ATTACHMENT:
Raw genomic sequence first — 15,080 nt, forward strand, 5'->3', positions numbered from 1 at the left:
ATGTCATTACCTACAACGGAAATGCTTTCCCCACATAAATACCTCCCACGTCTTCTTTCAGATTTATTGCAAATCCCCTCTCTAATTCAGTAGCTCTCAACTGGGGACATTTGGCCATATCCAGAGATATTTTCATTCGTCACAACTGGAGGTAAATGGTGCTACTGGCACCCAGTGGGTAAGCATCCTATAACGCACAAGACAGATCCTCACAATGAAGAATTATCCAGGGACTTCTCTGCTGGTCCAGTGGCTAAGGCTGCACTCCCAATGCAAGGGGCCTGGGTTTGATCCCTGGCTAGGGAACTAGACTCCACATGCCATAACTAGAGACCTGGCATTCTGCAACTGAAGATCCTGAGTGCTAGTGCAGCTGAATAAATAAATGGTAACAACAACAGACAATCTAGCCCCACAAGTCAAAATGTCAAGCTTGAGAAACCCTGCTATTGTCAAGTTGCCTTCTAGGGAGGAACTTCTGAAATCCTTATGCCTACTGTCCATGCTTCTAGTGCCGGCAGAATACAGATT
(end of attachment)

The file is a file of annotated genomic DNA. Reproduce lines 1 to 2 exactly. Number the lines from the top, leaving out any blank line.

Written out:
Raw genomic sequence first — 15,080 nt, forward strand, 5'->3', positions numbered from 1 at the left:
ATGTCATTACCTACAACGGAAATGCTTTCCCCACATAAATACCTCCCACGTCTTCTTTCAGATTTATTGCAAATCCCCTCTCTAATTCAGTAGCTCTCAACTGGGGACATTTGGCCATATCCAGAGATATTTTCATTCGTCACAACTGGAGGTAAATGGTGCTACTGGCACCCAGTGGGTAAGCATCCTATAACGCACAAGACAGATCCTCACAATGAAGAATTATCCAGGGACTTCTCTGCTGGTCCAGTGGCTAAGGCTGCACTCCCAATGCAAGGGGCCTGGGTTTGATCCCTGGCTAGGGAACTAGACTCCACATGCCATAACTAGAGACCTGGCATTCTGCAACTGAAGATCCTGAGTGCTAGTGCAGCTGAATAAATAAATGGTAACAACAACAGACAATCTAGCCCCACAAGTCAAAATGTCAAGCTTGAGAAACCCTGCTATTGTCAAGTTGCCTTCTAGGGAGGAACTTCTGAAATCCTTATGCCTACTGTCCATGCTTCTAGTGCCGGCAGAATACAGATT